Kampala, Uganda | THE INDEPENDENT | Epidemiologists have urged the Ministry of Health to consider involving traditional healers in the country’s health sector to combat emerging disease outbreaks. Epidemiologists, specialized in investigating and analyzing disease distribution and determinants within communities, play a pivotal role in understanding health factors and devising strategies to prevent and control diseases.
Uganda, situated in a disease transmission belt with dense forests and porous borders, is susceptible to various disease outbreaks such as ebola, cholera, and marburg.
Experts say this vulnerability stems from population movement and the climate, making it crucial to proactively address these health threats.
Dr. Alex Ario, Director of the Uganda National Institute of Public Health at the Ministry of Health, emphasized at the 9th National Field Epidemiology Conference the need to acknowledge traditional healers’ influence. A prevalent pattern during outbreaks is citizens turning to traditional healers before seeking medical assistance, exacerbating disease transmission within communities.
Dr. Ario highlighted findings from various epidemiological investigations, particularly during outbreaks like ebola in Mubende and Kassanda districts, revealing that many people seek remedies from traditional healers first. Dr. Ario stressed the Ministry’s role in educating traditional healers on basic disease control methods during outbreaks to assist the population.
Brenda Nakafeero Ssimbwa, an epidemiologist with the Ministry of Health, observed that while traditional healers were aware of the ebola disease and raised awareness, their infection control practices, such as wearing gloves and gowns, were inadequate and exposed them to infections. She noted that those affiliated with associations were more receptive to learning, and had better infection control practices.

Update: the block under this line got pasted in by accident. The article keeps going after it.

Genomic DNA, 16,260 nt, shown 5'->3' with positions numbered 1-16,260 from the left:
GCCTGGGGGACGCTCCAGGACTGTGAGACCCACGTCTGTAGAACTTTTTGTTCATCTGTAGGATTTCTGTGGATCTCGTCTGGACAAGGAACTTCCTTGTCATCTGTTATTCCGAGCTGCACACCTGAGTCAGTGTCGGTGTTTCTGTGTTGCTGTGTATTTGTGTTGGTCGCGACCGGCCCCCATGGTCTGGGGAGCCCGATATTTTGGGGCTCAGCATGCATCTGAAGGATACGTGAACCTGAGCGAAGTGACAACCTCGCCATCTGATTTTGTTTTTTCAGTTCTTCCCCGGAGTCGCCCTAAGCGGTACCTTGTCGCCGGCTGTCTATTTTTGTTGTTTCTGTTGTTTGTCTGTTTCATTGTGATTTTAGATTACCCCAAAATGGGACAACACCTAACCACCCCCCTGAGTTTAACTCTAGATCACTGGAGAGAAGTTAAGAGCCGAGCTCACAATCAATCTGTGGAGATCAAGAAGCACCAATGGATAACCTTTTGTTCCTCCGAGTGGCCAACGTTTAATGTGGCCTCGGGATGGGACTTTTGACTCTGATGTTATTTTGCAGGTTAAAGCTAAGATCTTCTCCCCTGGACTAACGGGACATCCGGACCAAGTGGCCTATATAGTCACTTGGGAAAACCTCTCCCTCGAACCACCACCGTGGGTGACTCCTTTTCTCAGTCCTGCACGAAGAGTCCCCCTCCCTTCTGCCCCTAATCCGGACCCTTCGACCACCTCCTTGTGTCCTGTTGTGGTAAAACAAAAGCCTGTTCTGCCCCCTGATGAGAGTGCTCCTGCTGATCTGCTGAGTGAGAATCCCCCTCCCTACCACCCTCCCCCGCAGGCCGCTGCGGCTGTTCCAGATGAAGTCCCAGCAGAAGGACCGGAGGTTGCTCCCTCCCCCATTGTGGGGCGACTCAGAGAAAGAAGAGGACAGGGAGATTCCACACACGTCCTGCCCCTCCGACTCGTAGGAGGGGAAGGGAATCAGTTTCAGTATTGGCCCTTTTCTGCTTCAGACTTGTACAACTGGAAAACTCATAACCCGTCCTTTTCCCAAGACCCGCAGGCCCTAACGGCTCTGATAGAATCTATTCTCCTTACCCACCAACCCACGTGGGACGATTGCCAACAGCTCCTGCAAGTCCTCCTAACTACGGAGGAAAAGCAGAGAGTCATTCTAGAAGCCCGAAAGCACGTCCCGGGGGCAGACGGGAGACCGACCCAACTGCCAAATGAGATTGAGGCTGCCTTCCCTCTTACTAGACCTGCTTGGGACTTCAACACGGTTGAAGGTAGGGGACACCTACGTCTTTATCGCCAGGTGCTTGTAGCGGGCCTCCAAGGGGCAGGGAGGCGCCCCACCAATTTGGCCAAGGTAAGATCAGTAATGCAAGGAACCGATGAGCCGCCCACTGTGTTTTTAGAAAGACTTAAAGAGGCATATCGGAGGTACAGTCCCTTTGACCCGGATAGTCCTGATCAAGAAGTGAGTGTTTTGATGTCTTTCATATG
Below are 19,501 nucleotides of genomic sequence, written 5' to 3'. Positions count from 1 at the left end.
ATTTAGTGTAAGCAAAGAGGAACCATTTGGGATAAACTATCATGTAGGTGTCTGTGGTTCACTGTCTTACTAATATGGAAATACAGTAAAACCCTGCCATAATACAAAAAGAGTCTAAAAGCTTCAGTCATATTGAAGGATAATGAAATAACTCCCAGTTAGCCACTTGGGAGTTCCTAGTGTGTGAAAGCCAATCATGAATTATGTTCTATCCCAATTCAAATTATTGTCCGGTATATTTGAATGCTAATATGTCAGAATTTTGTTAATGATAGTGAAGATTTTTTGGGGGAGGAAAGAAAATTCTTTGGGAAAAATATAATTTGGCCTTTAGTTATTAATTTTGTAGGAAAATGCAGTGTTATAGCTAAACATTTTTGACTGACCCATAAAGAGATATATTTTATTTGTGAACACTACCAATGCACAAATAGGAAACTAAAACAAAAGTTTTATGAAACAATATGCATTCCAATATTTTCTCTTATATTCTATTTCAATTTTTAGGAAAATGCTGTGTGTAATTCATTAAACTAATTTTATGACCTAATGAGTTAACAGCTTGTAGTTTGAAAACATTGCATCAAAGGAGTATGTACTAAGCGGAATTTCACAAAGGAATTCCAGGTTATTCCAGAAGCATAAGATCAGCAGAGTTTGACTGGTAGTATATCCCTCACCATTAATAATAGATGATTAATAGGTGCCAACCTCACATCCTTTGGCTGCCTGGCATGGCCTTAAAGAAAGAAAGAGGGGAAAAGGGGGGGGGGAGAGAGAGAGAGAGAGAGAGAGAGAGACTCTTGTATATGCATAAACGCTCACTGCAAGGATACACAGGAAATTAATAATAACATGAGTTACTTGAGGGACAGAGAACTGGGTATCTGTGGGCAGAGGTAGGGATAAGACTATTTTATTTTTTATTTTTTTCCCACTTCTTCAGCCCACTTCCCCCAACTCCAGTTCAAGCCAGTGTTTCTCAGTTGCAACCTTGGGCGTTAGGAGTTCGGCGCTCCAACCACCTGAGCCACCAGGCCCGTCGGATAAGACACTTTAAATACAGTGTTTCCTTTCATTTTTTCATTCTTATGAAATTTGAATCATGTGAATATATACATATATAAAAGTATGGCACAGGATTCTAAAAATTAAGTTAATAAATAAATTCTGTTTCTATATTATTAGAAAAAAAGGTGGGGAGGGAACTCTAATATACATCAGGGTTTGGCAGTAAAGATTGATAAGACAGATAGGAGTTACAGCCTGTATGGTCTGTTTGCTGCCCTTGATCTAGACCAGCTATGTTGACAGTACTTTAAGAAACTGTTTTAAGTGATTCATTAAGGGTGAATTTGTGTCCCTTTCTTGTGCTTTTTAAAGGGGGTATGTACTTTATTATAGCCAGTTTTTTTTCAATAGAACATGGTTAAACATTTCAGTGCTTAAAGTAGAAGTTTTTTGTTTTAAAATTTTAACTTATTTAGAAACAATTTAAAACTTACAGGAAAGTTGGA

During investigations, Nakafeero and her team interacted with 165 traditional healers, including traditional birth attendants, bone setters, herbalists, and spiritualists, in Mubende and Kassanda. During the Ebola outbreak, a traditional healer succumbed to the disease, likely contracting it from a patient who visited their home.
Dr. Brian Agaba, another epidemiologist, emphasized the importance of government and non-governmental organizations addressing mental health disorders in both survivors and the community during disease outbreaks.
Following the 2022 Ebola outbreak, epidemiologists noted a high prevalence of mental health disorders such as anxiety, depression, and post-traumatic stress disorder. Approximately 6 out of 10 individuals interviewed exhibited at least one mental disorder.
The recent conference showcased two cohorts of new epidemiologists presenting 43 studies and presentations. The event, themed “The Role of Field Epidemiology in Strengthening Public Health Emergency Response in Uganda,” aimed to fortify the country’s response to public health crises.